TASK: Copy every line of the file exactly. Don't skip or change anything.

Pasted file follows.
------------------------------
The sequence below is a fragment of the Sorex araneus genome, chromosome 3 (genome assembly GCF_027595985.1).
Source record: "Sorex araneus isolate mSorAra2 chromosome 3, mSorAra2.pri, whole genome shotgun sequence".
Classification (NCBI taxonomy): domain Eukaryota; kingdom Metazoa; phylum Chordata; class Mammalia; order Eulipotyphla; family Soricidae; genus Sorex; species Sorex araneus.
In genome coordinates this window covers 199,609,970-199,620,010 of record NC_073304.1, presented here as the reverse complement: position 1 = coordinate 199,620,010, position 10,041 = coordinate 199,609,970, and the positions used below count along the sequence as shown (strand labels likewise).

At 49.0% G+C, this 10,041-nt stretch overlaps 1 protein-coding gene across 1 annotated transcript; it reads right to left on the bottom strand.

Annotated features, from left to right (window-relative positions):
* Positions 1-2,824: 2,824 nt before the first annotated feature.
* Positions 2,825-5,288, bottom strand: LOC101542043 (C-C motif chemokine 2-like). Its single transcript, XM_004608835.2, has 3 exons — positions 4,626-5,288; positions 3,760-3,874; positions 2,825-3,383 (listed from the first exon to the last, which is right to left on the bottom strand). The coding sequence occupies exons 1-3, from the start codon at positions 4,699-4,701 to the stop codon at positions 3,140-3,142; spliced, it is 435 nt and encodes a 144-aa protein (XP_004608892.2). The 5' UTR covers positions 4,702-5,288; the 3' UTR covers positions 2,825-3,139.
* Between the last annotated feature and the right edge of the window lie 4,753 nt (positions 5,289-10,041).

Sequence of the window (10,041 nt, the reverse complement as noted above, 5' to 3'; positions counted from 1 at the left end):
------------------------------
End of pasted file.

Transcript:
The sequence below is a fragment of the Sorex araneus genome, chromosome 3 (genome assembly GCF_027595985.1).
Source record: "Sorex araneus isolate mSorAra2 chromosome 3, mSorAra2.pri, whole genome shotgun sequence".
Classification (NCBI taxonomy): domain Eukaryota; kingdom Metazoa; phylum Chordata; class Mammalia; order Eulipotyphla; family Soricidae; genus Sorex; species Sorex araneus.
In genome coordinates this window covers 199,609,970-199,620,010 of record NC_073304.1, presented here as the reverse complement: position 1 = coordinate 199,620,010, position 10,041 = coordinate 199,609,970, and the positions used below count along the sequence as shown (strand labels likewise).

At 49.0% G+C, this 10,041-nt stretch overlaps 1 protein-coding gene across 1 annotated transcript; it reads right to left on the bottom strand.

Annotated features, from left to right (window-relative positions):
* Positions 1-2,824: 2,824 nt before the first annotated feature.
* Positions 2,825-5,288, bottom strand: LOC101542043 (C-C motif chemokine 2-like). Its single transcript, XM_004608835.2, has 3 exons — positions 4,626-5,288; positions 3,760-3,874; positions 2,825-3,383 (listed from the first exon to the last, which is right to left on the bottom strand). The coding sequence occupies exons 1-3, from the start codon at positions 4,699-4,701 to the stop codon at positions 3,140-3,142; spliced, it is 435 nt and encodes a 144-aa protein (XP_004608892.2). The 5' UTR covers positions 4,702-5,288; the 3' UTR covers positions 2,825-3,139.
* Between the last annotated feature and the right edge of the window lie 4,753 nt (positions 5,289-10,041).

Sequence of the window (10,041 nt, the reverse complement as noted above, 5' to 3'; positions counted from 1 at the left end):